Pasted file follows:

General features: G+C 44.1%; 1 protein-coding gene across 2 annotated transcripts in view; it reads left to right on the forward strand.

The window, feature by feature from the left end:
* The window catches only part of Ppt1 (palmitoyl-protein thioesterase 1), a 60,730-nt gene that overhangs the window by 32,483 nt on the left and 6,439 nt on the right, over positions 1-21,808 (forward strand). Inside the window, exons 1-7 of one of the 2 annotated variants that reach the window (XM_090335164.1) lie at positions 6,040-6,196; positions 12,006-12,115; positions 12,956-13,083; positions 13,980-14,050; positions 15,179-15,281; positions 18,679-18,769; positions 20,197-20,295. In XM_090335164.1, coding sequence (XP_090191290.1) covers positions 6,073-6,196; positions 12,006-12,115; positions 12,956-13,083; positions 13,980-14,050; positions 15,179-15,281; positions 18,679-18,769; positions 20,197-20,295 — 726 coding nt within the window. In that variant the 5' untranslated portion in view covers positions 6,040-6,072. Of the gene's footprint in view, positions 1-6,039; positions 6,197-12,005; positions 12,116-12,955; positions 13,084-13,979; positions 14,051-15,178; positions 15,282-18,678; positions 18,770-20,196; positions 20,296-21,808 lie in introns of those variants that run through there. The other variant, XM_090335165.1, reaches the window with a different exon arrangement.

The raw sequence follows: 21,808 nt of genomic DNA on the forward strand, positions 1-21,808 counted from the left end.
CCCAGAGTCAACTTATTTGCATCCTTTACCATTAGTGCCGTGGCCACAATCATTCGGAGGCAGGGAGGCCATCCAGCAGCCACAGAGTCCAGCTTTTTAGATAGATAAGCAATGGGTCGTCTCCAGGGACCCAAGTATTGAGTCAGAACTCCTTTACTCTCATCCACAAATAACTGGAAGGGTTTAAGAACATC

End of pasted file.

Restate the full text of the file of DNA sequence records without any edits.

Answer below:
General features: G+C 44.1%; 1 protein-coding gene across 2 annotated transcripts in view; it reads left to right on the forward strand.

The window, feature by feature from the left end:
* The window catches only part of Ppt1 (palmitoyl-protein thioesterase 1), a 60,730-nt gene that overhangs the window by 32,483 nt on the left and 6,439 nt on the right, over positions 1-21,808 (forward strand). Inside the window, exons 1-7 of one of the 2 annotated variants that reach the window (XM_090335164.1) lie at positions 6,040-6,196; positions 12,006-12,115; positions 12,956-13,083; positions 13,980-14,050; positions 15,179-15,281; positions 18,679-18,769; positions 20,197-20,295. In XM_090335164.1, coding sequence (XP_090191290.1) covers positions 6,073-6,196; positions 12,006-12,115; positions 12,956-13,083; positions 13,980-14,050; positions 15,179-15,281; positions 18,679-18,769; positions 20,197-20,295 — 726 coding nt within the window. In that variant the 5' untranslated portion in view covers positions 6,040-6,072. Of the gene's footprint in view, positions 1-6,039; positions 6,197-12,005; positions 12,116-12,955; positions 13,084-13,979; positions 14,051-15,178; positions 15,282-18,678; positions 18,770-20,196; positions 20,296-21,808 lie in introns of those variants that run through there. The other variant, XM_090335165.1, reaches the window with a different exon arrangement.

The raw sequence follows: 21,808 nt of genomic DNA on the forward strand, positions 1-21,808 counted from the left end.
CCCAGAGTCAACTTATTTGCATCCTTTACCATTAGTGCCGTGGCCACAATCATTCGGAGGCAGGGAGGCCATCCAGCAGCCACAGAGTCCAGCTTTTTAGATAGATAAGCAATGGGTCGTCTCCAGGGACCCAAGTATTGAGTCAGAACTCCTTTACTCTCATCCACAAATAACTGGAAGGGTTTAAGAACATC